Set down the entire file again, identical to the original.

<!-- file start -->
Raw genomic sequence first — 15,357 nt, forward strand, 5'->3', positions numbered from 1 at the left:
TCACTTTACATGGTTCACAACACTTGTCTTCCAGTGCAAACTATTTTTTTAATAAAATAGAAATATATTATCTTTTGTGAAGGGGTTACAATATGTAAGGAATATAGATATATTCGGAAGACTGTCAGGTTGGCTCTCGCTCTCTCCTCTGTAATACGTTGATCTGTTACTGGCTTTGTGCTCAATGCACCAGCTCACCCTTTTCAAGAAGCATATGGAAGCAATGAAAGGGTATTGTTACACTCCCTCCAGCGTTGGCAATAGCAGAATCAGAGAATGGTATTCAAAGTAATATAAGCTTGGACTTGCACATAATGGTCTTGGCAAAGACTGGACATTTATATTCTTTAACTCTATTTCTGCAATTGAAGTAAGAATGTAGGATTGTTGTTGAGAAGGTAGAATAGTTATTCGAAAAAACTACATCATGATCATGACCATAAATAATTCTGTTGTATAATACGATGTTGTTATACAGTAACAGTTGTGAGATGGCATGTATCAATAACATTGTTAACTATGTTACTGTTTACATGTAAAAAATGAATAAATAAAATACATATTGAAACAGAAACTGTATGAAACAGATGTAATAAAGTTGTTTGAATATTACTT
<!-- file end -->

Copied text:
Raw genomic sequence first — 15,357 nt, forward strand, 5'->3', positions numbered from 1 at the left:
TCACTTTACATGGTTCACAACACTTGTCTTCCAGTGCAAACTATTTTTTTAATAAAATAGAAATATATTATCTTTTGTGAAGGGGTTACAATATGTAAGGAATATAGATATATTCGGAAGACTGTCAGGTTGGCTCTCGCTCTCTCCTCTGTAATACGTTGATCTGTTACTGGCTTTGTGCTCAATGCACCAGCTCACCCTTTTCAAGAAGCATATGGAAGCAATGAAAGGGTATTGTTACACTCCCTCCAGCGTTGGCAATAGCAGAATCAGAGAATGGTATTCAAAGTAATATAAGCTTGGACTTGCACATAATGGTCTTGGCAAAGACTGGACATTTATATTCTTTAACTCTATTTCTGCAATTGAAGTAAGAATGTAGGATTGTTGTTGAGAAGGTAGAATAGTTATTCGAAAAAACTACATCATGATCATGACCATAAATAATTCTGTTGTATAATACGATGTTGTTATACAGTAACAGTTGTGAGATGGCATGTATCAATAACATTGTTAACTATGTTACTGTTTACATGTAAAAAATGAATAAATAAAATACATATTGAAACAGAAACTGTATGAAACAGATGTAATAAAGTTGTTTGAATATTACTT